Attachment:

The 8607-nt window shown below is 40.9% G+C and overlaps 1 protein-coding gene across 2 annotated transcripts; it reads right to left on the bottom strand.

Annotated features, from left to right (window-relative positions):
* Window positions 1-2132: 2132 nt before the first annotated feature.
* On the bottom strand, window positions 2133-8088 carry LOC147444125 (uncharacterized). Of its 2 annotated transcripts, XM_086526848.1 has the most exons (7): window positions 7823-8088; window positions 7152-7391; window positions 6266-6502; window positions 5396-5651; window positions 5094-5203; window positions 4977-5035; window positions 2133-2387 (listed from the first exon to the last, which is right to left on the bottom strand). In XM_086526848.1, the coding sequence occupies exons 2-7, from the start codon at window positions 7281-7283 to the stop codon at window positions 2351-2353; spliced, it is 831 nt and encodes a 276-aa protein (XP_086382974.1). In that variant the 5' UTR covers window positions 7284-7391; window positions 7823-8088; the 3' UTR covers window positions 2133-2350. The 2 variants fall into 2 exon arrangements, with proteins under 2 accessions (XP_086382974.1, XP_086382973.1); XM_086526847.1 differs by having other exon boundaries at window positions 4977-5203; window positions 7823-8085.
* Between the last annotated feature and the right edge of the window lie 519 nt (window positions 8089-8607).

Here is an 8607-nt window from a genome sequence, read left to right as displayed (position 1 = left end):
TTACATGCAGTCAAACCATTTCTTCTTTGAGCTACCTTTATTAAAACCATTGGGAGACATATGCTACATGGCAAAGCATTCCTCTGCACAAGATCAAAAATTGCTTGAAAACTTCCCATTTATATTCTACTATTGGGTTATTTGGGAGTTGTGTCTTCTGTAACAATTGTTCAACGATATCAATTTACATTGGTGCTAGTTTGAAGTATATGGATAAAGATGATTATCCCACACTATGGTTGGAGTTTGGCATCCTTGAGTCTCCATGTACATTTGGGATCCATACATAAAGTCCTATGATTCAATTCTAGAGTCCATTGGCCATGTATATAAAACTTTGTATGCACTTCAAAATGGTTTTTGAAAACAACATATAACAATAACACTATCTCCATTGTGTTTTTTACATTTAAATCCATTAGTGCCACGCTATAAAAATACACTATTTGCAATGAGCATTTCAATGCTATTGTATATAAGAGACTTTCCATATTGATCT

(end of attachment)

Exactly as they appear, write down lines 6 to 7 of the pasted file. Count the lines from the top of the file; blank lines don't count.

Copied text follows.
Here is an 8607-nt window from a genome sequence, read left to right as displayed (position 1 = left end):
TTACATGCAGTCAAACCATTTCTTCTTTGAGCTACCTTTATTAAAACCATTGGGAGACATATGCTACATGGCAAAGCATTCCTCTGCACAAGATCAAAAATTGCTTGAAAACTTCCCATTTATATTCTACTATTGGGTTATTTGGGAGTTGTGTCTTCTGTAACAATTGTTCAACGATATCAATTTACATTGGTGCTAGTTTGAAGTATATGGATAAAGATGATTATCCCACACTATGGTTGGAGTTTGGCATCCTTGAGTCTCCATGTACATTTGGGATCCATACATAAAGTCCTATGATTCAATTCTAGAGTCCATTGGCCATGTATATAAAACTTTGTATGCACTTCAAAATGGTTTTTGAAAACAACATATAACAATAACACTATCTCCATTGTGTTTTTTACATTTAAATCCATTAGTGCCACGCTATAAAAATACACTATTTGCAATGAGCATTTCAATGCTATTGTATATAAGAGACTTTCCATATTGATCT